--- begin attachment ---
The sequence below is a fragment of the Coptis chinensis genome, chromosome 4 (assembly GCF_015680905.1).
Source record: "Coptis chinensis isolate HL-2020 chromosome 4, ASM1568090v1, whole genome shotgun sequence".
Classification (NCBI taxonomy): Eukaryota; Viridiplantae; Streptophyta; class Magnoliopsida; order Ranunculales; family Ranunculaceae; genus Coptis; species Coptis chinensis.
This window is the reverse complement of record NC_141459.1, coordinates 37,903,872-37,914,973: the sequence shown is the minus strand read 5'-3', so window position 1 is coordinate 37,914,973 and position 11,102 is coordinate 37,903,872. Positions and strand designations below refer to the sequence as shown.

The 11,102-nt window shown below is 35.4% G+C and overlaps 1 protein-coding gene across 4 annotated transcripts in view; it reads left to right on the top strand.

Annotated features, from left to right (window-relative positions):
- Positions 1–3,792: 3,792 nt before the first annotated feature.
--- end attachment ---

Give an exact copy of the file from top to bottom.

The sequence below is a fragment of the Coptis chinensis genome, chromosome 4 (assembly GCF_015680905.1).
Source record: "Coptis chinensis isolate HL-2020 chromosome 4, ASM1568090v1, whole genome shotgun sequence".
Classification (NCBI taxonomy): Eukaryota; Viridiplantae; Streptophyta; class Magnoliopsida; order Ranunculales; family Ranunculaceae; genus Coptis; species Coptis chinensis.
This window is the reverse complement of record NC_141459.1, coordinates 37,903,872-37,914,973: the sequence shown is the minus strand read 5'-3', so window position 1 is coordinate 37,914,973 and position 11,102 is coordinate 37,903,872. Positions and strand designations below refer to the sequence as shown.

The 11,102-nt window shown below is 35.4% G+C and overlaps 1 protein-coding gene across 4 annotated transcripts in view; it reads left to right on the top strand.

Annotated features, from left to right (window-relative positions):
- Positions 1–3,792: 3,792 nt before the first annotated feature.